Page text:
Thursday, September 06, 2007

R.I.P., Luciano Pavarotti

I don't like saying good-bye to fantastic opera singers: Even though there is a plethora of new talent waiting to assume the roles, there is something seriously aging about watching one's heroes leave the stage. So far this year, two big operatic names and talents have added their voices to the heavenly choruses (although my singer friends note that soloists make poor choristers): Beverly Sills and Luciano Pavarotti, the latter of whom died yesterday.

Here is a touching and fair obit:

I can't say that I was a great fan of Pavarotti's: He was too "tenor-ish" for me -- which I say even though, at one time, I was a tenor and I continue to adore the tenor voice. But my taste runs to the deeper qualities of a Placido Domingo (who, I think, is a genius; who began as a baritone, and who continues to sing beautifully). His voice was and is unmistakable, but it was always too shrill for me. (I also absolutely loathe "Irish tenors.")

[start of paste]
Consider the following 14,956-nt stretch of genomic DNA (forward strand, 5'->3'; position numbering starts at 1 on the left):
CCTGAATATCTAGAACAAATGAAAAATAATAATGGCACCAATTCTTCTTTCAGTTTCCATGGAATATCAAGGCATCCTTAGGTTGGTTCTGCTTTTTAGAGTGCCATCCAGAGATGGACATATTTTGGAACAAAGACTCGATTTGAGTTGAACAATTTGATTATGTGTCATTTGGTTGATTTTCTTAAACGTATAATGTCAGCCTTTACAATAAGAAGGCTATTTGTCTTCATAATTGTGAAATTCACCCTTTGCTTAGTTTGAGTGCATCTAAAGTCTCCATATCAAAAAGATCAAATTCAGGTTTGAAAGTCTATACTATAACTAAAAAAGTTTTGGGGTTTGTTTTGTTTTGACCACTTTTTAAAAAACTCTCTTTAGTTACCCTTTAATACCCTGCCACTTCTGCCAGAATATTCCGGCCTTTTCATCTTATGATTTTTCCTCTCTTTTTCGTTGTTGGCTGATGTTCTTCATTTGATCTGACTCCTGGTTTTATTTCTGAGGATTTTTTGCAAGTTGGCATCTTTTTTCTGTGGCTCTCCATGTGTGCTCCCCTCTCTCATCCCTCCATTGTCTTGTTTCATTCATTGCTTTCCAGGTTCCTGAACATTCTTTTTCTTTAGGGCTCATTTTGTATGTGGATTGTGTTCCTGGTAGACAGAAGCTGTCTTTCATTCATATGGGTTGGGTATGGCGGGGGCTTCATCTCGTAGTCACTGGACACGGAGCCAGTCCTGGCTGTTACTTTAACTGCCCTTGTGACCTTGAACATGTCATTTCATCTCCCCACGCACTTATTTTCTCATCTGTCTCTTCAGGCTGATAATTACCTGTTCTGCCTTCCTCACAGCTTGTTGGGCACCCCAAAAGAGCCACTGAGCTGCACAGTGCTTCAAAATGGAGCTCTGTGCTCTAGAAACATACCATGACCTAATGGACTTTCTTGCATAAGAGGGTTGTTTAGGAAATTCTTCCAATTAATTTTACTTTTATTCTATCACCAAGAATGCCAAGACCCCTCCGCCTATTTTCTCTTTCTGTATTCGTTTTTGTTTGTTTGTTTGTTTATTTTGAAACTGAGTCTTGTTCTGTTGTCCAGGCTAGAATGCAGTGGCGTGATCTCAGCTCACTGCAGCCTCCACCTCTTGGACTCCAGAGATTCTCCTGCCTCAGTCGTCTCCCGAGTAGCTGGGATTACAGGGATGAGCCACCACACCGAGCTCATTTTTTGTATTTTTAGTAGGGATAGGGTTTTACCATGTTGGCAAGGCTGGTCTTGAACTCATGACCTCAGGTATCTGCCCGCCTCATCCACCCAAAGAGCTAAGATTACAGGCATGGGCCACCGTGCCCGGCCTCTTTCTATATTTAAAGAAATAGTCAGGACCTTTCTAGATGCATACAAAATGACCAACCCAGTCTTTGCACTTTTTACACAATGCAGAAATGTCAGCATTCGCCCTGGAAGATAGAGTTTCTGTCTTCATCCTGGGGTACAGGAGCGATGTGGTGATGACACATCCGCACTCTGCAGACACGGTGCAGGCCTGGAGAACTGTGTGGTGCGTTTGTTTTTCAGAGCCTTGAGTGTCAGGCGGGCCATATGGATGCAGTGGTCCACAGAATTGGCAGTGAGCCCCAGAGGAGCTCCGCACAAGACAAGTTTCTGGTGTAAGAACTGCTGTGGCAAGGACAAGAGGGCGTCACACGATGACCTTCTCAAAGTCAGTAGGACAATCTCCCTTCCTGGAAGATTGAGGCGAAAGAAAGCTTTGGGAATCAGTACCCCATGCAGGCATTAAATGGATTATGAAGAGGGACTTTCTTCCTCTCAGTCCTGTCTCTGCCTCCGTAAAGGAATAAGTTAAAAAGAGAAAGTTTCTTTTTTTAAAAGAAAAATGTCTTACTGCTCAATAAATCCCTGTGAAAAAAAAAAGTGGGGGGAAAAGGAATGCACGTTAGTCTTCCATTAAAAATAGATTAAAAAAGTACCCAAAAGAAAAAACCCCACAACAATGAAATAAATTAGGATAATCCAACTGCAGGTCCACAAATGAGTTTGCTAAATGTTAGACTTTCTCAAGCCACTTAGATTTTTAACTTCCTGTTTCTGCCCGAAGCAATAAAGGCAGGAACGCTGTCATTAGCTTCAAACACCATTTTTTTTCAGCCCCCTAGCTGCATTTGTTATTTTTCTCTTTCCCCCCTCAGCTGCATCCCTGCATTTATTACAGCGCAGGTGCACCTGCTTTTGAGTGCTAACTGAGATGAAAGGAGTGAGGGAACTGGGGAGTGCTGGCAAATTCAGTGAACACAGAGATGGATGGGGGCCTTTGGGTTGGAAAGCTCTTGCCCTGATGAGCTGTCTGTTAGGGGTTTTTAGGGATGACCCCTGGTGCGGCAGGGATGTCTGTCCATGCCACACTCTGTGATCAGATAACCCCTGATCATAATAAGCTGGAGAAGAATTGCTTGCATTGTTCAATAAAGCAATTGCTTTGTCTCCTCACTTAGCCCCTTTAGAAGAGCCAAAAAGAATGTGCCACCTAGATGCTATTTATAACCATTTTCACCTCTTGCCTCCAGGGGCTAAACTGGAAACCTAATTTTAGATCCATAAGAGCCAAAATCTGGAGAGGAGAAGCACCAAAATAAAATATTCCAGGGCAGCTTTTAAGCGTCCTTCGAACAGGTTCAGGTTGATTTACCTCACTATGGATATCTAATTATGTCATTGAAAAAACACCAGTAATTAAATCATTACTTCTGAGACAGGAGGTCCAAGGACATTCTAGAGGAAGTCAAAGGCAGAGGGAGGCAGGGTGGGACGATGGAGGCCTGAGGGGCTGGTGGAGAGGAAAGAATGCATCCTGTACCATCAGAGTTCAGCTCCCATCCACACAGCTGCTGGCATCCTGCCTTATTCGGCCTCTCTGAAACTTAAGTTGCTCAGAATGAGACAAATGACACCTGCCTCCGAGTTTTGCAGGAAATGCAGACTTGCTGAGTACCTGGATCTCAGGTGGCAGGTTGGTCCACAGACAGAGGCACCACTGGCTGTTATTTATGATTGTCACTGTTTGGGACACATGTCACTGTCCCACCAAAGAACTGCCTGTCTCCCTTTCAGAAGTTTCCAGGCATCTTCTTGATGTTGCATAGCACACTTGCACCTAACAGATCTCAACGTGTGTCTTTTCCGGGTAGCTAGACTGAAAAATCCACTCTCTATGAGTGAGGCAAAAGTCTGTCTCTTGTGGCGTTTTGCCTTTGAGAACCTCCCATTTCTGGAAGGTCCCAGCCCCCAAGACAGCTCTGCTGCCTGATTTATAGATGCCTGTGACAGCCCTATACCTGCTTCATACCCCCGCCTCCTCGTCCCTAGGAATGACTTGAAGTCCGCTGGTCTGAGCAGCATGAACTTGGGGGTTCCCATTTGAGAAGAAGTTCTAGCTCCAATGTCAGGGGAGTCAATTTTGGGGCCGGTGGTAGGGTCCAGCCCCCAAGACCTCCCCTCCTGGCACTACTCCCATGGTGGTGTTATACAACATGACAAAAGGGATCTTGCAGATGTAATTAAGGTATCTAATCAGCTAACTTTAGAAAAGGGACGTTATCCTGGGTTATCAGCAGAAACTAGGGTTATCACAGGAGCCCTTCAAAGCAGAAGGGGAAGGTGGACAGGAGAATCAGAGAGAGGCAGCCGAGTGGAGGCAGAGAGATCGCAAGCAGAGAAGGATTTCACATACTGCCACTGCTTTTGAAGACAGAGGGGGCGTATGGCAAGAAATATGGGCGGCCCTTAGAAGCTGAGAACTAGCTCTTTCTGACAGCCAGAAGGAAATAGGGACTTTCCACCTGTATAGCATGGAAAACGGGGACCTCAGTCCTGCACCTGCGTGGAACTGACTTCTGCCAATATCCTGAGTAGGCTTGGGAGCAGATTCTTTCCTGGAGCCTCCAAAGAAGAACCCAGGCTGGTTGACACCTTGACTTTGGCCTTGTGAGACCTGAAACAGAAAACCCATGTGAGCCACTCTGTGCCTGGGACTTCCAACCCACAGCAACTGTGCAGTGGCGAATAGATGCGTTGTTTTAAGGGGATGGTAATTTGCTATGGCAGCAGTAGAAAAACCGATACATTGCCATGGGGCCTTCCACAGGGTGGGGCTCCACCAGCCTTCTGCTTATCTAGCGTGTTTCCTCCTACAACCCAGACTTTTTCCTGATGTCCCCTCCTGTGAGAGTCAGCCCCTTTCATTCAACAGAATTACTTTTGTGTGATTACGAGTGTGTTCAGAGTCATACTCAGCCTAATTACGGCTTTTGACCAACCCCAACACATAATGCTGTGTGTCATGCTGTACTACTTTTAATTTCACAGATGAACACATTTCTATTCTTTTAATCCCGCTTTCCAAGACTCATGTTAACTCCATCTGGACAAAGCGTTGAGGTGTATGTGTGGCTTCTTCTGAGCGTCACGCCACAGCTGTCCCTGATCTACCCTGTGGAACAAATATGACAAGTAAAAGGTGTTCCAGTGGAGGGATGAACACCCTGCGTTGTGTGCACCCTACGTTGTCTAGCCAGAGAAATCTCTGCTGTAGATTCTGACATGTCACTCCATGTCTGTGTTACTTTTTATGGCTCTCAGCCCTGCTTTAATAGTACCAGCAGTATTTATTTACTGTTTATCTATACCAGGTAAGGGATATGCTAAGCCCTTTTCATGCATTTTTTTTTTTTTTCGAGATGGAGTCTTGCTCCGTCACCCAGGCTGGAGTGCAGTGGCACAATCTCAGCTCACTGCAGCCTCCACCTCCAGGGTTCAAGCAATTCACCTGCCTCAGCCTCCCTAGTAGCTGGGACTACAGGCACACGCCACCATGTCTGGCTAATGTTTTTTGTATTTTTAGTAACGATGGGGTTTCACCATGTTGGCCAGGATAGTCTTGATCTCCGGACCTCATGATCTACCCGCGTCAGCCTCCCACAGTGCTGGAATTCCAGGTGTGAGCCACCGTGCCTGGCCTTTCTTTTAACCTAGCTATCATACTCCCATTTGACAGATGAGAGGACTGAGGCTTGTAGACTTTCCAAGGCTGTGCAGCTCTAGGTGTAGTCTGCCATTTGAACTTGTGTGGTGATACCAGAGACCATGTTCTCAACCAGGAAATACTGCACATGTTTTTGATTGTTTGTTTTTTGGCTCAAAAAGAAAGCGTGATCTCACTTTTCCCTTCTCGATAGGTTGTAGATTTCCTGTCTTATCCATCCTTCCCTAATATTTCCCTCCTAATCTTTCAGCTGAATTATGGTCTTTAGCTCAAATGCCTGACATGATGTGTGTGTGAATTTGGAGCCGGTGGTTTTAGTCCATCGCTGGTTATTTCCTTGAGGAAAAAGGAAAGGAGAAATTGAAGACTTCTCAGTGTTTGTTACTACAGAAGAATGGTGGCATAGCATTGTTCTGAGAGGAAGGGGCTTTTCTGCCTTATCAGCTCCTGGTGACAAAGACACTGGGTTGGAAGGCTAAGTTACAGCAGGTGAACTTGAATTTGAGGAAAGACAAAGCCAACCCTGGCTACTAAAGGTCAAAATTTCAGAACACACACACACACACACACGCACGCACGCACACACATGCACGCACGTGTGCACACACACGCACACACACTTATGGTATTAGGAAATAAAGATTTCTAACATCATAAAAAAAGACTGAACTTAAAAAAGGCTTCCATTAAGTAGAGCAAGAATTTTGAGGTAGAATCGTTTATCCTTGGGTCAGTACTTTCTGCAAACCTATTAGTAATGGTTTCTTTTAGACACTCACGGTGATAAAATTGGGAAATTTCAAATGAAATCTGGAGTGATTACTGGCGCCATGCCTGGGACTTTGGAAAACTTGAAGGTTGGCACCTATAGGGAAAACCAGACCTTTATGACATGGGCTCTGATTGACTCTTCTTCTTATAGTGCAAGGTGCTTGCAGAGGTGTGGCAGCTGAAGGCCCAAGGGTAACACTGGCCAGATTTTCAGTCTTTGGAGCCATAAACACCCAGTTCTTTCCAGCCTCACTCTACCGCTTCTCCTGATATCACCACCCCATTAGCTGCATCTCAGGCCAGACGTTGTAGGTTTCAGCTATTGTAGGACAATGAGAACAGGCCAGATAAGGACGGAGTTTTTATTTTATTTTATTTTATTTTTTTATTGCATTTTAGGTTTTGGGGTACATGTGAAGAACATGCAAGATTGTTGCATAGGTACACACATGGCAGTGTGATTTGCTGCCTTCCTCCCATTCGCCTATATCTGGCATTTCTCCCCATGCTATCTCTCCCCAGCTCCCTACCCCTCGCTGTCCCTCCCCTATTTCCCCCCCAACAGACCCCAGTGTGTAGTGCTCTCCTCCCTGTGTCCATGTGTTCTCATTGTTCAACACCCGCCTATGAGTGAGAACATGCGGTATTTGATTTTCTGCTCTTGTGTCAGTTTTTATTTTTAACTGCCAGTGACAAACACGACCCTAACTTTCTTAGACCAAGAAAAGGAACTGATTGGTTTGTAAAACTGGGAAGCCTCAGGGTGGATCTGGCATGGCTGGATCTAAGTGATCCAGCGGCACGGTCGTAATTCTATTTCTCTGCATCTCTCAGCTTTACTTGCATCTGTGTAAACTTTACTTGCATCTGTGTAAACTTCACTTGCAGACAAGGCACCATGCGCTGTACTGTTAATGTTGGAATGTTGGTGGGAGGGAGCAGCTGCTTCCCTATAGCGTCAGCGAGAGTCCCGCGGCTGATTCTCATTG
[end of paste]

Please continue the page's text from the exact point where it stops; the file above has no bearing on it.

Still, when I attended his recitals, as I was privileged to do two or three times, I couldn't deny the charisma of the man. He was a superstar, a commercial success, and an attractive ambassador for opera and lieder to those not-yet-acquainted with it. And I can't hear "Nessun Dorma" sung by anyone else without thinking, "If they can retire a baseball jersey, why can't they do so with an opera aria?" Pavarotti would get "Nessun" hands down. (I know: Callas could claim anything from Norma, Price gets "O, Patria Mia," and the like -- and the opera halls would fall silent.)

He wasn't the greatest human being, it seems. I was living in Chicago when Ardis Krainik announced the Pavarotti would no longer be scheduled for performances with the Lyric Opera in Chicago because of his unreliability. (I think I was to hear him in two operas while I had seasons there, and he failed to show for either -- and while I didn't much care, the seat-buying public was mostly incensed.) He also seems to have treated his (first) wife and family shabbily -- taking up late in life with something of a trophy wife.

So, Pavarotti was fun to make fun of and pretty good to listen to.

Rest eternal grant him, O Lord; and let perpetual light shine upon him.

1 comment:

Lucas said...
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